/St Lucia

St Lucia

Celebrating St Lucia’s Day on December 13 is traditional in the Nordic countries, particularly among Swedish-speakers and, increasingly, among Finnish speakers. Like many annual celebrations, it has its roots in the Catholic Calendar of Saints.
St Lucia (or St Lucy) is venerated as a bringer of light, in part due to her legend and in part because her day is celebrated during the darkest time of the year. Lucia died c. 304 AD, during the persecution of the Roman Emperor Diocletian.
According to legend, Lucia was a Christian girl in Sicily, whose betrothed – the man her mother had arranged for her to marry – betrayed her to the Romans after learning that she was distributing her riches to the poor. When she refused to burn a sacrifice to the Roman Emperor she was sentenced to work in a brothel but that and death by fire both miraculously failed and, finally, Lucia was executed by sword.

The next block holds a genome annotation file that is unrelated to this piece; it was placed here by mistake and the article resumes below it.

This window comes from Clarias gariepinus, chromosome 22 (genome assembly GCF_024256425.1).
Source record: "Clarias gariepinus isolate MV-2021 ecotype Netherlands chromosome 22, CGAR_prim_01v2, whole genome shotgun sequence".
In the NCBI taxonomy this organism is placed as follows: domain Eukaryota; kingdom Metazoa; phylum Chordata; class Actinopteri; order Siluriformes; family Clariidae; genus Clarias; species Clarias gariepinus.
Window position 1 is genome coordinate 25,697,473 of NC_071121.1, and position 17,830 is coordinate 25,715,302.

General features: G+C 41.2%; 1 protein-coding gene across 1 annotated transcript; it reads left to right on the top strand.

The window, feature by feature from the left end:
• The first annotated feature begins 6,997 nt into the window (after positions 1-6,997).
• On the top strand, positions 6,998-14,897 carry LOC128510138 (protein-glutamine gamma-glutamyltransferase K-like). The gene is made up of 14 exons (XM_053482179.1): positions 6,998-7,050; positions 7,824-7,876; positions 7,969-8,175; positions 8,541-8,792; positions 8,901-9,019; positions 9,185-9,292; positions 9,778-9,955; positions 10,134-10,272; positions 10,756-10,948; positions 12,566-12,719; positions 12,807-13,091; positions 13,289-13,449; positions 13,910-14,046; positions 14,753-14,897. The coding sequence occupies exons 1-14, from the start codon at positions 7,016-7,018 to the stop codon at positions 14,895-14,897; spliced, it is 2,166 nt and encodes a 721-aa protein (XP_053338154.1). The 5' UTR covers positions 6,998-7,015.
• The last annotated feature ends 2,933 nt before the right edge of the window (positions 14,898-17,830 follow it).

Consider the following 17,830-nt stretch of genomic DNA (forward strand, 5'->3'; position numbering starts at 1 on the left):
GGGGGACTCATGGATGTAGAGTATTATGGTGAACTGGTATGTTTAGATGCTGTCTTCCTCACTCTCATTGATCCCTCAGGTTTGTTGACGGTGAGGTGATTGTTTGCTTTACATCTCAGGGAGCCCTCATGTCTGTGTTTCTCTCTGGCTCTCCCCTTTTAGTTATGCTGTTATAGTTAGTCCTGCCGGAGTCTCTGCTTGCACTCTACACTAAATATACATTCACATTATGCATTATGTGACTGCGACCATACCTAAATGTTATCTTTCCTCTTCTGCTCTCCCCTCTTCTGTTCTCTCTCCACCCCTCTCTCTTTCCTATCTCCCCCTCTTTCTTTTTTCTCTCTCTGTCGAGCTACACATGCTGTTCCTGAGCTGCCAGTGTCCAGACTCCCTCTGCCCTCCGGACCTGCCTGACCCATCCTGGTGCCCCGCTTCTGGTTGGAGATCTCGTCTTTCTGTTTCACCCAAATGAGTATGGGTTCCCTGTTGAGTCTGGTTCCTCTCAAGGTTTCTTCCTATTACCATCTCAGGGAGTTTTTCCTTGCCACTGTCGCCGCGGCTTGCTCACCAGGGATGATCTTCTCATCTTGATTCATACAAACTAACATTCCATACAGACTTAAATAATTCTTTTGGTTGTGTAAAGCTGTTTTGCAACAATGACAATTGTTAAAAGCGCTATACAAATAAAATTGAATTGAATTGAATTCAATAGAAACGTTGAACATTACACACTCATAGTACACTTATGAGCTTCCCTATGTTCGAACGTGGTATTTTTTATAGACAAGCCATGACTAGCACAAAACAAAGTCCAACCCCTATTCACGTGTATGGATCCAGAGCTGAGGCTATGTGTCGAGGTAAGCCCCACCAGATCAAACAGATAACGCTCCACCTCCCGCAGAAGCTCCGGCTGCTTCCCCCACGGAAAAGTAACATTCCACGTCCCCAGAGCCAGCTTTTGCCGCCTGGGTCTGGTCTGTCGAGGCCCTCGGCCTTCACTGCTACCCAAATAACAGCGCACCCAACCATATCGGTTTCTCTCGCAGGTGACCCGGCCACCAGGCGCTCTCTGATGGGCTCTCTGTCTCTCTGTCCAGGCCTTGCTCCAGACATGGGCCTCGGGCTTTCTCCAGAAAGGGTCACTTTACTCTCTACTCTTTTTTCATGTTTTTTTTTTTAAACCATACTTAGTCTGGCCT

Another legend has it that a young man fell in love with Lucia and often praised her beautiful eyes. Lucia, however, did not want his attentions and finally gouged out her own eyes and sent them to him. The man was so shocked he converted to Christianity. Lucy was, among other things, made patron saint of the blind and visually impaired.